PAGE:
Nail Trimming
Nail Trimming

Nail Trimming

It may sound crazy, but it is possible to trim your dogs nails yourself!

Creating a positive association with nail trims, at home in the comfort of their own home, with you, their most trusted human, can be done! (And think of the money you’ll save!) 

There are many steps so taking it slow, mastering each one before moving on to the next (and sometimes taking a step back) will be the key to success.

Why are short nails important?

There are actually a number of reasons why it’s a good idea to keep your dogs nails nice and trim.

  • Long nails can be slippery on certain surfaces, which can cause injury and frustration for the pup
  • Long nails also change the way a dog stands and they can put pressure on the feet and legs, causing pain and discomfort. If it’s a long term issue, it can even cause damage to certain muscles, bones and ligaments.
  • Shorter nails are harder to break. Long nails tend to get caught on things and can rip, splinter or tear, causing pain and bleeding. 
  • And, well, nobody likes to be scratched by long dog nails. They can hurt both playmates and humans, along with property, if not kept at an appropriate length.
Here is an awesome (but long… about 15 minutes) video of Dr Leslie Woodcock (Veterinarian Rehabilitation Specialist and Agility Team Canada Veterinarian) talking about the importance of regular (about every two weeks) nail trims for your pups via Susan Garrett’s website:

Now, there are different ways to keep your dogs nails short. There are a few types of clippers, dremels, and scratch boards. I’ve found a few great videos for each type:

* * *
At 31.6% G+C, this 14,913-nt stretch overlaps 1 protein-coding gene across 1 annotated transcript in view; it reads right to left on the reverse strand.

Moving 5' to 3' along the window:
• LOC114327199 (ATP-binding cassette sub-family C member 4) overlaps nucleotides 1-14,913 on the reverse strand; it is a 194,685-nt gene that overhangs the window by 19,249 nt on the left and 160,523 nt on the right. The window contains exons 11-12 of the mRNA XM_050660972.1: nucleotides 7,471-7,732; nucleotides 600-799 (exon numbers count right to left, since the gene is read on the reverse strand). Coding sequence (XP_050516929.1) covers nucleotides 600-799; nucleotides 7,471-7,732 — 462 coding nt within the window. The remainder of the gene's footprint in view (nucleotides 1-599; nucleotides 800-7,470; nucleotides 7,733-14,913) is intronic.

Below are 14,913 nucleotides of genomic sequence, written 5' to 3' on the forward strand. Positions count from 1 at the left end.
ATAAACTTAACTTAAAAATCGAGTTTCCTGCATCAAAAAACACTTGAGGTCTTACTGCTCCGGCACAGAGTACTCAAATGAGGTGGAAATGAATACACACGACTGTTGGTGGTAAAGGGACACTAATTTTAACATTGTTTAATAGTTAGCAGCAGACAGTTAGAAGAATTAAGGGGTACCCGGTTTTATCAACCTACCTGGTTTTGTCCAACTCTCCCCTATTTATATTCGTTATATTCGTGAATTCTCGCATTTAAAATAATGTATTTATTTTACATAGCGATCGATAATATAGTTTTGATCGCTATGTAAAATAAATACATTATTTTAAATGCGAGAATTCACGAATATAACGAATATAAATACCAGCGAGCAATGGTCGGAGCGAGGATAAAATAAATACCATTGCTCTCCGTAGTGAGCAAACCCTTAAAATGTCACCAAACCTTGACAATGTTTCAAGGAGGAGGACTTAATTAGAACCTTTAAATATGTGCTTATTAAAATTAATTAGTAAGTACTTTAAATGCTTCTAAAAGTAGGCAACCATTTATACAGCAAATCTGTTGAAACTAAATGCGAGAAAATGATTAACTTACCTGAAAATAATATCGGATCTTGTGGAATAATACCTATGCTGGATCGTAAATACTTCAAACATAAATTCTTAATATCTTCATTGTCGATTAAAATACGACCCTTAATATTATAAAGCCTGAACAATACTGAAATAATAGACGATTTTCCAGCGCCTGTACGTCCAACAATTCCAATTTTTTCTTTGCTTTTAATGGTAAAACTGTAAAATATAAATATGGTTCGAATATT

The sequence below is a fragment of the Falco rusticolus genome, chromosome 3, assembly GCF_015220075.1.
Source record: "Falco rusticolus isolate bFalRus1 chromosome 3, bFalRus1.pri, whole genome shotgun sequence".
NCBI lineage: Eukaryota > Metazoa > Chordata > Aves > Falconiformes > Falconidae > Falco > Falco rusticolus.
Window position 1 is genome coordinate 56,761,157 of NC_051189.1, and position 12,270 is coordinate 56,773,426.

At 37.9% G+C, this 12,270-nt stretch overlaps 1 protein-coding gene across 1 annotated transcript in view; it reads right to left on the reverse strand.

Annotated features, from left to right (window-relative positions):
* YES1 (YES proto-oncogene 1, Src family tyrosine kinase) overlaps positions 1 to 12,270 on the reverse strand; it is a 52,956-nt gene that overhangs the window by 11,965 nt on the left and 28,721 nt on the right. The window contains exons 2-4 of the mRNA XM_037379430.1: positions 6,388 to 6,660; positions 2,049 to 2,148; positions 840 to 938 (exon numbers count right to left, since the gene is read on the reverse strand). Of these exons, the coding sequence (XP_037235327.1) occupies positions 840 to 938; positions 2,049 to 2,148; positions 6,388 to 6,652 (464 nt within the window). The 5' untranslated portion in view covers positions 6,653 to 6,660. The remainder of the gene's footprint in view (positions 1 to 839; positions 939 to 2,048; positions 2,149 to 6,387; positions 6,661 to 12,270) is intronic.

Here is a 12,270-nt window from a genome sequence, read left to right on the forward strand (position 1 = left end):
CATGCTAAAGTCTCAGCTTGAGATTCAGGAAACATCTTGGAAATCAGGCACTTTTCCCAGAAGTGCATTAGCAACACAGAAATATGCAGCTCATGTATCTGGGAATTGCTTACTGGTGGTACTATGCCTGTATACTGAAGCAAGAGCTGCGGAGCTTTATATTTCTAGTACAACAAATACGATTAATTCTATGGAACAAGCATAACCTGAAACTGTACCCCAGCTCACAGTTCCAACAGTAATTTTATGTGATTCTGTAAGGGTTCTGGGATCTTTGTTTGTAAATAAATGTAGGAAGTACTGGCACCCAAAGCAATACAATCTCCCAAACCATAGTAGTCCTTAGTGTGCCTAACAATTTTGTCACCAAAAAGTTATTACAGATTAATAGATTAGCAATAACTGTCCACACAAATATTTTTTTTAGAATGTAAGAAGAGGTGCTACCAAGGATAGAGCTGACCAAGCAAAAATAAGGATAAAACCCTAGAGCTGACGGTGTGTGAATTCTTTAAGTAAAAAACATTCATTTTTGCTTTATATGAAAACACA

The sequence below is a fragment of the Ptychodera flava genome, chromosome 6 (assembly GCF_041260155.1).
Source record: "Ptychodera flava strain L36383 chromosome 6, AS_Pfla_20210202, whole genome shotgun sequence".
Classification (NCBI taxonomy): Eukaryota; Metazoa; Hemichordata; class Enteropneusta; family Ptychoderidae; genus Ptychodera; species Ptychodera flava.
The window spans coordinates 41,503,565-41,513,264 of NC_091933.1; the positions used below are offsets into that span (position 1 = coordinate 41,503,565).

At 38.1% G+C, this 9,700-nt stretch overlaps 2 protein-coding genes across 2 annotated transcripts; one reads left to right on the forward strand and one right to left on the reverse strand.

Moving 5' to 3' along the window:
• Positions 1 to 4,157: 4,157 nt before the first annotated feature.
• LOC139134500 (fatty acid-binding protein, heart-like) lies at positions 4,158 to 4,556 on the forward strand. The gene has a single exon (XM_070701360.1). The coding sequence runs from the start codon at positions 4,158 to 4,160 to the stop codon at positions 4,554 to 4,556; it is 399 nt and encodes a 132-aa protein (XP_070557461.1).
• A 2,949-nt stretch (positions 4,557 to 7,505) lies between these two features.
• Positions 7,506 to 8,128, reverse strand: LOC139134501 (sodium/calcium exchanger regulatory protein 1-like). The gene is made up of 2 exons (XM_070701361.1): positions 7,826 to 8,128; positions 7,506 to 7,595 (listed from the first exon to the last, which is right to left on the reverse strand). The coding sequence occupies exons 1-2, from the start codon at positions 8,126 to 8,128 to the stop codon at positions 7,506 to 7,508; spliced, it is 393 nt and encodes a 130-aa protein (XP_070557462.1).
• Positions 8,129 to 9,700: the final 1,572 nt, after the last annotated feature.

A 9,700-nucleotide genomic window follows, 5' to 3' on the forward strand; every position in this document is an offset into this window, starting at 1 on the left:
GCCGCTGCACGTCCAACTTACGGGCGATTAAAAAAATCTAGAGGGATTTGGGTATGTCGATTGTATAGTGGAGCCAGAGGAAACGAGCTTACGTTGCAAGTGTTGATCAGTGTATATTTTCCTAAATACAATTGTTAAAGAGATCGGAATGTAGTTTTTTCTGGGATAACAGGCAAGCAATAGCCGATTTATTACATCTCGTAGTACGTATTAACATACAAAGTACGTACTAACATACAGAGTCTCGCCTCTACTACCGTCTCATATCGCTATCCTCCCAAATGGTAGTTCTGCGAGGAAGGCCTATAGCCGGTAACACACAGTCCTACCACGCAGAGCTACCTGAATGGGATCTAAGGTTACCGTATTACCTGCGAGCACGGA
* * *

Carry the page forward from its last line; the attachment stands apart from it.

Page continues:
No matter the tool you choose, there is work to be done before you even touch a nail with it.

Getting Started:
Acclimating to Handling

Before diving into nail trims, help your dog get used to having their paws touched and handled. Gently touch their paws while giving them treats or praises. This helps them associate paw handling with positivity and can start the day you bring your dog home! 

The earlier, the better.

If you start doing this when your pup comes to live with you, just a few minutes each day, it will make a huge impact.

Don’t Forget to Reinforce!

Remember that treats, verbal praise, and gentle pets are your best allies. Be sure to reward your dog generously after each successful nail trim step and progression to reinforce the positive association.

  1. Introduce the Tools Gradually
    Introduce your dog to the nail clippers or grinder before using them. Let them sniff and investigate the tools while offering treats and affection. This helps them feel more comfortable with these unfamiliar objects.
  2. Counterconditioning: The Treat Trail
    Create a treat trail leading to the nail trimming area. This not only helps your dog associate the area with positive experiences but also creates anticipation for rewards.
  3. Touch and Treat
    Hold your dog’s paw for a brief moment and immediately offer a treat. Gradually increase the time you hold their paw, always rewarding them afterward. This teaches them that having their paws held is a good thing.
  4. Desensitization to the Tools
    Before attempting an actual trim, turn on the grinder or open the clippers near your dog without using them. Treat and praise your dog during this exposure to create positive associations with the sound and sight of the tools.

Key Tips:

Gradual Nail Trims

Start with small sessions, trimming just one nail at a time. If using a grinder, let your dog become comfortable with the sensation of it touching their nails. Always follow each trim with treats and encouragement.

Stay Calm and Positive

Dogs can pick up on your emotions. Stay calm and relaxed during the process. If you’re anxious, your dog might become anxious too. Speak soothingly and use a happy tone throughout.

Patience is Key

If your dog becomes uneasy, don’t force the issue. Take a step back, continue with the handling and treats, and try again later. It’s important end on a good note, and if you are feeling frustrated or annoyed, your dog will feel it too. Patience will help your dog gradually build confidence and their trust in you.

Consistency and Routine

Stick to a regular nail-trimming routine. This can be tough, but consistency helps your dog understand what to expect, which will reduce any surprises or anxiety.